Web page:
By Bob Trubshaw, published by Explore Books (Heart of Albion Press) 2002 at £9.95. 196pp. ISBN: 1-872883-60-5. (Reviewed by David Taylor)
It's true that you can't keep a good man down. Since folding 'At The Edge' magazine a few years ago, Bob has been busy writing and publishing books on local history. In this new volume, Bob returns to one of his obvious passions - folklore. This is the first in a series of books under the new 'Explore...' title that will provide accessible introductions to all aspects of folklore and mythology. Now, any book that has Professor Ronald Hutton proclaiming it "A howling success, which plugs a big and obvious gap" is certainly praise indeed. Bob has tackled an unenviable task, summing up research (some of it of an academic nature) in folklore in an easily understandable format.
Folklore research is put into historical perspective, examining how cultural conditions have fashioned trends in folklore and how folklore and folk narratives develop into contemporary accounts, from nursery tales and ghosts through to popular Friend Of A Friend (FOAF) stories and Asian sub-cultural iconography relevant to modern Britain. All of this is extremely relevant to anyone interested in folklore studies and modern festivals and customs. Believers in folklore as 'pagan' survivals will find much to make them reconsider. My favourite section is 'Folklore & Belief', this is an absolute must read for all serious students of the subject, covering folk medicine, fairies, ghosts and holy wells to name but a few. Any book that can mention fairies, ghosts, alien abductions and telly tubbies in the same chapter certainly gets my vote!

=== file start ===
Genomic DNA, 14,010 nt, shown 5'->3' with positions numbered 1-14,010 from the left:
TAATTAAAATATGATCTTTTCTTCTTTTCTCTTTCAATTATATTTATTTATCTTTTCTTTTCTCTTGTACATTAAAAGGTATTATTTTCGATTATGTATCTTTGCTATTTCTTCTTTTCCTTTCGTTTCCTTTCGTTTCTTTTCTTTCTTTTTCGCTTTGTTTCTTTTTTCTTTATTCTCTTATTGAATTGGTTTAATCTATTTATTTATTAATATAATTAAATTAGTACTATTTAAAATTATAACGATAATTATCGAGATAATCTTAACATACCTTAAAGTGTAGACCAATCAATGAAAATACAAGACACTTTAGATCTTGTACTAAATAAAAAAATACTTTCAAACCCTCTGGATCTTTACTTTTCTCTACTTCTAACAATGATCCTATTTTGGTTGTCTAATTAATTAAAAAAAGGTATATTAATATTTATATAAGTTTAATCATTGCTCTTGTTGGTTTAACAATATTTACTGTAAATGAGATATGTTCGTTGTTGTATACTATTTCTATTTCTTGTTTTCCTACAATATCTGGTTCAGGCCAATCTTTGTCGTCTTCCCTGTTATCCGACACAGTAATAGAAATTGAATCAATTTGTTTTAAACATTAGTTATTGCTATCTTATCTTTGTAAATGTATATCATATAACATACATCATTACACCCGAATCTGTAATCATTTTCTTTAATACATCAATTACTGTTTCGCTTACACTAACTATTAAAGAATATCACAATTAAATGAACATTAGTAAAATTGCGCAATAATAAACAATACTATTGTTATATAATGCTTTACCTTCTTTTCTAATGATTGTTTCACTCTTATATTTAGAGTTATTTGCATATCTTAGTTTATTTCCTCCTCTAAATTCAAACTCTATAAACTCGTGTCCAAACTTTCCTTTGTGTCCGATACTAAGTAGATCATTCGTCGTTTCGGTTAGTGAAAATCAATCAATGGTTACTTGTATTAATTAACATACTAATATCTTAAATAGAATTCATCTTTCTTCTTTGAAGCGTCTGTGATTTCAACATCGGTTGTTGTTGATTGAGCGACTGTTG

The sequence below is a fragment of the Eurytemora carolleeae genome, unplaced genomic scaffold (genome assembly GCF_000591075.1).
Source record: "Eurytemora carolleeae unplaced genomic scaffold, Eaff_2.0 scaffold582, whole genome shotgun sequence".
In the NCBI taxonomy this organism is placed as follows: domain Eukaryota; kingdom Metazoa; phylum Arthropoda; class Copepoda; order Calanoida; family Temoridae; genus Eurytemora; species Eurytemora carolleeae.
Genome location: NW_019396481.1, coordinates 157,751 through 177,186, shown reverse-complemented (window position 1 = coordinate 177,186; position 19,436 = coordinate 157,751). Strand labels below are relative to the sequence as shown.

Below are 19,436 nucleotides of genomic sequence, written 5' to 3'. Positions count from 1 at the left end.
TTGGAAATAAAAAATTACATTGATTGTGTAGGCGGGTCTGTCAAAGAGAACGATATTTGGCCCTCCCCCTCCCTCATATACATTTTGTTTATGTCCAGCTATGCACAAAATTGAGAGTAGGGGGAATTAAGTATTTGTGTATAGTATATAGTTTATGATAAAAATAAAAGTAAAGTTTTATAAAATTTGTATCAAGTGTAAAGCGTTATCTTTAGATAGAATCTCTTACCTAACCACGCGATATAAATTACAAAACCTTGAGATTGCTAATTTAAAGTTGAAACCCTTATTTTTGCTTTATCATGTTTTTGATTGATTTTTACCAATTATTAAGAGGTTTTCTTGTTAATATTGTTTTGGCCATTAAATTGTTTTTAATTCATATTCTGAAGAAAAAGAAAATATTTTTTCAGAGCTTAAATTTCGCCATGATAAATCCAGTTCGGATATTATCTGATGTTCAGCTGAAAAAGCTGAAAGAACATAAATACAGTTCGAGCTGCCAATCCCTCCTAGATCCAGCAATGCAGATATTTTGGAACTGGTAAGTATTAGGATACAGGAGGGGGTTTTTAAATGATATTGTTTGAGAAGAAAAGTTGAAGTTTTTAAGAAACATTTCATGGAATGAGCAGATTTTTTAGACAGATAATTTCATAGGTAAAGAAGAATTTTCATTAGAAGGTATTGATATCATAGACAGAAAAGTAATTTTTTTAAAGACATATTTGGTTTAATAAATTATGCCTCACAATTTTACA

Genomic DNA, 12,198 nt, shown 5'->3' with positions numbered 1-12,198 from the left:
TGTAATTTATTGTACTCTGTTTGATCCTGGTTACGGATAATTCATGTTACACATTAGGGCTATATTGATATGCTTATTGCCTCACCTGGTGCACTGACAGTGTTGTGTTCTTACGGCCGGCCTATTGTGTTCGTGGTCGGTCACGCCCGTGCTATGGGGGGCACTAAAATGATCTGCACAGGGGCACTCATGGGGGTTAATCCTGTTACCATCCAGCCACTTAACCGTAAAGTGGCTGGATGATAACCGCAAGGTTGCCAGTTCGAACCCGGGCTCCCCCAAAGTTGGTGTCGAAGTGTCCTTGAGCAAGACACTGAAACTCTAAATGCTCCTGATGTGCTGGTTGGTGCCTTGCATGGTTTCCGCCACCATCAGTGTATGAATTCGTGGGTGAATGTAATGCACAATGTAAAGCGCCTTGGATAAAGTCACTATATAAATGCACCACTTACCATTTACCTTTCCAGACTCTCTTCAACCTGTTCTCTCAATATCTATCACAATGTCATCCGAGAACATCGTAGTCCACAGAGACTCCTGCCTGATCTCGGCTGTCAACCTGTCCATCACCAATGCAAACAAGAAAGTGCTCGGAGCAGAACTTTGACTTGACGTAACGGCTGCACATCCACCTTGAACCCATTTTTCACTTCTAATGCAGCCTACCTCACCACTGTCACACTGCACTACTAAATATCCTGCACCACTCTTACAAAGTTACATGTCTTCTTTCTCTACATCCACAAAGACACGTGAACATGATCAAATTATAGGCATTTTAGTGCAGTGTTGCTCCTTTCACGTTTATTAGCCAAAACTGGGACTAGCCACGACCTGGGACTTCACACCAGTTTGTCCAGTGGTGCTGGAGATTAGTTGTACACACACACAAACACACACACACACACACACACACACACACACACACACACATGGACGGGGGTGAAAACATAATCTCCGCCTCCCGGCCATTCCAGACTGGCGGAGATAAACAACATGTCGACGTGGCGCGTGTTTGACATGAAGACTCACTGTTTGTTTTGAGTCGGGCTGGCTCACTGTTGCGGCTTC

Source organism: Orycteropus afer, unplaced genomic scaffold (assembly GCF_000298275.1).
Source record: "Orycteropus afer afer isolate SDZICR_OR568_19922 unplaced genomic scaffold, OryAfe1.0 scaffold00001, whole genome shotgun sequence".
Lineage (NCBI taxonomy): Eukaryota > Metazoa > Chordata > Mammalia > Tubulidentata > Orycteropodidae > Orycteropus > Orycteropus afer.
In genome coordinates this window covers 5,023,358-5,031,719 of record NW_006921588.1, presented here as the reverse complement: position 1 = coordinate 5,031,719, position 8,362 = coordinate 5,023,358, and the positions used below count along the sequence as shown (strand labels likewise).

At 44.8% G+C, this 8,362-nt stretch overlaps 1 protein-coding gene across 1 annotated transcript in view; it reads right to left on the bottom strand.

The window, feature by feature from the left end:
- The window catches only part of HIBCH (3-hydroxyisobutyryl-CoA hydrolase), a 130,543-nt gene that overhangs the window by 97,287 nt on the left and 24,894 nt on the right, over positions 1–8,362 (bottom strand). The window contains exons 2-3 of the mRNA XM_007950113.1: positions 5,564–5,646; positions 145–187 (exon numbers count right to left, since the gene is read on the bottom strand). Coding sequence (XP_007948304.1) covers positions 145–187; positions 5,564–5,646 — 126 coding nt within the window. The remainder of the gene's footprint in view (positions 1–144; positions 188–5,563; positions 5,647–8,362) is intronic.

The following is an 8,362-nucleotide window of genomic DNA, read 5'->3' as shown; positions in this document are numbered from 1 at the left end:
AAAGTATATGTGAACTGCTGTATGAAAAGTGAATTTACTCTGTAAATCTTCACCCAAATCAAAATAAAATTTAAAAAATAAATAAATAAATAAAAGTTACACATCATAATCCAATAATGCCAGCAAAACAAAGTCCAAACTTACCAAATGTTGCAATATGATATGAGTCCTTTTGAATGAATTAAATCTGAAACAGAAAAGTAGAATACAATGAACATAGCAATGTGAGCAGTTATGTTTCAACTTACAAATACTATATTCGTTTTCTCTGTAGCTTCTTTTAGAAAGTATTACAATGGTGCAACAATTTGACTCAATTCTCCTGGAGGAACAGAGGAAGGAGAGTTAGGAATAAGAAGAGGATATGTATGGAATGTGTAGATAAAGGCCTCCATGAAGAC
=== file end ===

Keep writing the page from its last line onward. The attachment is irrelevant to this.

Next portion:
Bob is to be congratulated on tackling a difficult subject. On the one hand there are highly academic textbooks on folklore and at the other end popular books that would have you believe that everything from the green man to morris dancers are pagan survivals.
Any major quibbles? I would have liked to see more pictures/photos inside. I'm also not over keen on the cover design (sorry Bob!), but these are not major objections. This first volume in the series certainly sets high standards for future books to follow, but if they are anything like this they will be a valuable addition to their respective subjects for years to come.
If you are serious about folklore you only have one option - get serious and buy this book!